"He took bread, and after giving thanks, he broke it and gave it to them, saying, ‘This is my body, given for you. Do this in remembrance of me.' And he did the same with the cup after supper." - Luke 22:19-20
When Christians talk about Communion, we say it's a remembrance of Jesus, a memorial. Which is true, and scriptural, but also slightly misleading, as if what we're doing at the Table is reminiscing, like you would at a family wake or a school reunion.
But in the gospel's original Greek, the word for remembrance is stronger, edgier—anamnesis—literally, "against amnesia." Remembering Jesus in Communion is like standing up to an adversary. It's not reminiscence, it's resistance. It's not merely remembering, it's refusing to forget.
There are forces around us and within us that want us to forget what they've been up to for eons, wreaking havoc, taking up all the breathing room, wringing the life out of everything for ego, profit, and power.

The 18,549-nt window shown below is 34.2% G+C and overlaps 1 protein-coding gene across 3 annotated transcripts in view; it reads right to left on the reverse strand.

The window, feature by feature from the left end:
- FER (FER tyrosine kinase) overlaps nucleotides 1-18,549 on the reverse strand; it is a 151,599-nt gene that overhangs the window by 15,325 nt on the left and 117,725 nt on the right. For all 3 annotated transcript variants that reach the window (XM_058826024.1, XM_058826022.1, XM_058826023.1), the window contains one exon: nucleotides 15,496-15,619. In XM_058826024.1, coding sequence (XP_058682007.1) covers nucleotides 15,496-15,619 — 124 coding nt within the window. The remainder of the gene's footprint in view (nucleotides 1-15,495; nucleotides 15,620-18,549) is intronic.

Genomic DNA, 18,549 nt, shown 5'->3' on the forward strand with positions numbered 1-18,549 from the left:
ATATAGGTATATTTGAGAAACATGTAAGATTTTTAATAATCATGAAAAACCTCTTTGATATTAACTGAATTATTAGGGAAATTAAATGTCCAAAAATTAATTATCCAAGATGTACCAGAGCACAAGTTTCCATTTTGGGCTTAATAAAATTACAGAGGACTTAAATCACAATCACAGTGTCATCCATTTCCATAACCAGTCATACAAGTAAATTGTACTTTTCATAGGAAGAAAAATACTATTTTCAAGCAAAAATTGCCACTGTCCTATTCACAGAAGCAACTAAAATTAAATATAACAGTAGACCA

They're always at it, trying to fog over all traces of Jesus' revolution in the world and in our hearts. They hope we'll lose his trail. They hope we'll forget we ever knew him.
When we forget, we're putty in their hands. When we forget, they can tell us anything they want, and we won't know they're lying. In the vacuum of forgetting, injustice has it easy, violence rules the day.
Communion is our uprising. At the Table, repeatedly, deliberately, dangerously, we remember. We remember him. We remember each other. We remember everything. We refuse to forget.
Even if we do forget, dear Christ, by your mercy, it all comes back to us at the Table. Communion by Communion, evil retreats, love and justice grow. Thanks be to God.
Mary Luti is a long time seminary educator and pastor, author of Teresa of Avila’s Way and numerous articles, and founding member of The Daughters of Abraham, a national network of interfaith women’s book groups.